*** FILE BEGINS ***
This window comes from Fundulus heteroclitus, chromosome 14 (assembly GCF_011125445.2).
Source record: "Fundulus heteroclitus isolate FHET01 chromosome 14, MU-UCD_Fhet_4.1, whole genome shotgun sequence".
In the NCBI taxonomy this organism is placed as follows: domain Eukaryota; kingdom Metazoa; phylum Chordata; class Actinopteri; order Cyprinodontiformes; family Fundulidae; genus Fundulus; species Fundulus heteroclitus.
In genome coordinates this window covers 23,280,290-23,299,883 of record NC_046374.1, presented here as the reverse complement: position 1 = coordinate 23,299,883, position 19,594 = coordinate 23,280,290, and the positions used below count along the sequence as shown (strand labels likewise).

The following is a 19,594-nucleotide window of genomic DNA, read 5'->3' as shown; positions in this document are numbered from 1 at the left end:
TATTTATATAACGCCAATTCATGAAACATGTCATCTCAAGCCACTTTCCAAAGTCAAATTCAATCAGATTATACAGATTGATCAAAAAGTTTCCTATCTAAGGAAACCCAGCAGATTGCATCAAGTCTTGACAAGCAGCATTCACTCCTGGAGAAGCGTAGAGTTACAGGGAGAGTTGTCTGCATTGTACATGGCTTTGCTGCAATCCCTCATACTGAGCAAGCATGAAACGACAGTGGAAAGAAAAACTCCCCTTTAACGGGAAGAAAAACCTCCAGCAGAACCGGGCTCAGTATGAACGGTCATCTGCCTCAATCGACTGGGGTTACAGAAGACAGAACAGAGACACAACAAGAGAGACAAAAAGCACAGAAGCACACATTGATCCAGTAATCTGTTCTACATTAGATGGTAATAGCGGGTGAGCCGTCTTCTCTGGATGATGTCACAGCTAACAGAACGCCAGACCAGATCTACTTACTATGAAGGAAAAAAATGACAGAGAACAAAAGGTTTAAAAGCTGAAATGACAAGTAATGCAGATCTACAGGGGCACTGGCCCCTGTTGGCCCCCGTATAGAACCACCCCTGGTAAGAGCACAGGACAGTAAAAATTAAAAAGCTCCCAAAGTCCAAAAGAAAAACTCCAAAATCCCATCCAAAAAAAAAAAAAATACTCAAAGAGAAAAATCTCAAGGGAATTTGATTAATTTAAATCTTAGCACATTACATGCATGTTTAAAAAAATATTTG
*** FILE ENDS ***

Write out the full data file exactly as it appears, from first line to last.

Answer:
This window comes from Fundulus heteroclitus, chromosome 14 (assembly GCF_011125445.2).
Source record: "Fundulus heteroclitus isolate FHET01 chromosome 14, MU-UCD_Fhet_4.1, whole genome shotgun sequence".
In the NCBI taxonomy this organism is placed as follows: domain Eukaryota; kingdom Metazoa; phylum Chordata; class Actinopteri; order Cyprinodontiformes; family Fundulidae; genus Fundulus; species Fundulus heteroclitus.
In genome coordinates this window covers 23,280,290-23,299,883 of record NC_046374.1, presented here as the reverse complement: position 1 = coordinate 23,299,883, position 19,594 = coordinate 23,280,290, and the positions used below count along the sequence as shown (strand labels likewise).

The following is a 19,594-nucleotide window of genomic DNA, read 5'->3' as shown; positions in this document are numbered from 1 at the left end:
TATTTATATAACGCCAATTCATGAAACATGTCATCTCAAGCCACTTTCCAAAGTCAAATTCAATCAGATTATACAGATTGATCAAAAAGTTTCCTATCTAAGGAAACCCAGCAGATTGCATCAAGTCTTGACAAGCAGCATTCACTCCTGGAGAAGCGTAGAGTTACAGGGAGAGTTGTCTGCATTGTACATGGCTTTGCTGCAATCCCTCATACTGAGCAAGCATGAAACGACAGTGGAAAGAAAAACTCCCCTTTAACGGGAAGAAAAACCTCCAGCAGAACCGGGCTCAGTATGAACGGTCATCTGCCTCAATCGACTGGGGTTACAGAAGACAGAACAGAGACACAACAAGAGAGACAAAAAGCACAGAAGCACACATTGATCCAGTAATCTGTTCTACATTAGATGGTAATAGCGGGTGAGCCGTCTTCTCTGGATGATGTCACAGCTAACAGAACGCCAGACCAGATCTACTTACTATGAAGGAAAAAAATGACAGAGAACAAAAGGTTTAAAAGCTGAAATGACAAGTAATGCAGATCTACAGGGGCACTGGCCCCTGTTGGCCCCCGTATAGAACCACCCCTGGTAAGAGCACAGGACAGTAAAAATTAAAAAGCTCCCAAAGTCCAAAAGAAAAACTCCAAAATCCCATCCAAAAAAAAAAAAAATACTCAAAGAGAAAAATCTCAAGGGAATTTGATTAATTTAAATCTTAGCACATTACATGCATGTTTAAAAAAATATTTG